What do you mean you cannot disclose any information to me about my son or daughter's services?
Once students, whether they are 18 years old or not, enroll in a postsecondary institution, they become the sole guardian of all records maintained by that institution. Under the Family Educational Rights and Privacy Act of 1976 (FERPA), students have the right to access their own records upon written request. The parent or guardian does not share that right. This means that parents do not have legal access to their student's grades, transcripts, or any information concerning the services being provided through Disability Services. This information is confidential. However, we understand that students may wish to share educational information with parents and guests. Students wishing to grant access to their educational records to parents and/or guests can do so through the Parent/Guest access option on the Student Information System (SIS). The only time a student's record may be disclosed without written consent would be to comply with a subpoena or in an emergency situation where the health and safety of the student or another individual is threatened.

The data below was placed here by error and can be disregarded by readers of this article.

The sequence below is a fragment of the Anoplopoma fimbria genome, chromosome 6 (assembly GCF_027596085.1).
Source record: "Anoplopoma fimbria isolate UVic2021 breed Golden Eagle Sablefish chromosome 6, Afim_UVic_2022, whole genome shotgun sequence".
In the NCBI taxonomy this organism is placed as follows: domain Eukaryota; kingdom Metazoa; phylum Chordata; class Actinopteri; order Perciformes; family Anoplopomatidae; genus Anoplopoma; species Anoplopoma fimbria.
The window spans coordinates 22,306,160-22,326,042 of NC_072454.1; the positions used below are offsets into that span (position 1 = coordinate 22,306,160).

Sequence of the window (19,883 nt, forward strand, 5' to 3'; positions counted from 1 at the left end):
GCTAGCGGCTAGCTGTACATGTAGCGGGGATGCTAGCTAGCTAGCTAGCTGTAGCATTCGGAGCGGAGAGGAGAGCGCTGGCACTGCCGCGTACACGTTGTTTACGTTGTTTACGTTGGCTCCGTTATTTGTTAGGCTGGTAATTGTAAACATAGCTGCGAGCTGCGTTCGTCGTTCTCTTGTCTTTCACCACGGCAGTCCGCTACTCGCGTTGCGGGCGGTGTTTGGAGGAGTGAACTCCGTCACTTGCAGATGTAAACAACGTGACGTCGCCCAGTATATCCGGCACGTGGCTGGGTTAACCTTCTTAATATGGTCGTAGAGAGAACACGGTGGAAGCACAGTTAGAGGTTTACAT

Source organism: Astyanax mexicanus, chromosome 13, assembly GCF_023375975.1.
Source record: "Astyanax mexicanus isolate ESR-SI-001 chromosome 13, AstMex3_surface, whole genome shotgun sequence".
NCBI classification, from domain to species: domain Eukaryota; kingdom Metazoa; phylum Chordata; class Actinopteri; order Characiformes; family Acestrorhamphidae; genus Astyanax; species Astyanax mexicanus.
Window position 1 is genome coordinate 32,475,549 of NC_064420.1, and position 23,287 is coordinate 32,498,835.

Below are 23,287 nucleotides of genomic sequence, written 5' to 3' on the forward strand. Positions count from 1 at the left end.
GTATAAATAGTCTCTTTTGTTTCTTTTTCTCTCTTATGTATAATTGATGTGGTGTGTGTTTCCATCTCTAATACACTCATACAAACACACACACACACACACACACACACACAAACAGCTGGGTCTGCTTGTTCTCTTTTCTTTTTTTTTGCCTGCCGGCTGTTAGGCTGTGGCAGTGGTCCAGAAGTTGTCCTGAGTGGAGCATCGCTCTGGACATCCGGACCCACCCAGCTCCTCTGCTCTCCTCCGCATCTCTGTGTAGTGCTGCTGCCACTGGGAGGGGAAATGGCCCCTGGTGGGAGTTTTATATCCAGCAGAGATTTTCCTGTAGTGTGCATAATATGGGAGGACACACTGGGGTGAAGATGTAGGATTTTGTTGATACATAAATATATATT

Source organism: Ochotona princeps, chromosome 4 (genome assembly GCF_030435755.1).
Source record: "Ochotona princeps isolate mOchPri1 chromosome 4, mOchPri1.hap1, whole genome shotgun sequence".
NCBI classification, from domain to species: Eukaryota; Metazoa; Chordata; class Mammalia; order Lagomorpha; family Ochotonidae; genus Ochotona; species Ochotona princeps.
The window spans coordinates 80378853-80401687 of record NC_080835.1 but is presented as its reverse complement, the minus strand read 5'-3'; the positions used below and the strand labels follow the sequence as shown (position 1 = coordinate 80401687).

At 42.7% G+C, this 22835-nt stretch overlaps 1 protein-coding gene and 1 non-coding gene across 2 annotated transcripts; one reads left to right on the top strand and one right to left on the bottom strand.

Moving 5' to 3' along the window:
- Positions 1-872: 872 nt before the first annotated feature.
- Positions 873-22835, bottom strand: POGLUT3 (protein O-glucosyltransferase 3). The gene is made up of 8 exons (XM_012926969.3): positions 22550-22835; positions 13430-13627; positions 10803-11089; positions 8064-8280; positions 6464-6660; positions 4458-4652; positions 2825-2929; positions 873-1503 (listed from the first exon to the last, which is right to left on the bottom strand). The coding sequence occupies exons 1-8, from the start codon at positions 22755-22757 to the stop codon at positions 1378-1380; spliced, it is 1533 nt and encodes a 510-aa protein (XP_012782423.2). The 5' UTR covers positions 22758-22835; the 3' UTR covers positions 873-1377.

We've talked about academics, but what about my son or daughter’s living situation?
Pennsylvania College of Technology's on-campus housing is readily accessible to and usable by students with many disabilities. Reasonable accommodations will be made to students with disabilities whose limitations require them.
Disability Services hopes this handbook has been helpful in preparing you and your student for the transition to college.
Adapted, with permission, from:
- Students with Disabilities Preparing for Postsecondary Education: Know Your Rights and Responsibilities from U.S. Department of Education Office for Civil Rights, May 2004
- Toto, I Have A Feeling We’re Not In High School Any More by Dan Burke from The University of Montana-Missoula Disability Services for Students, 2003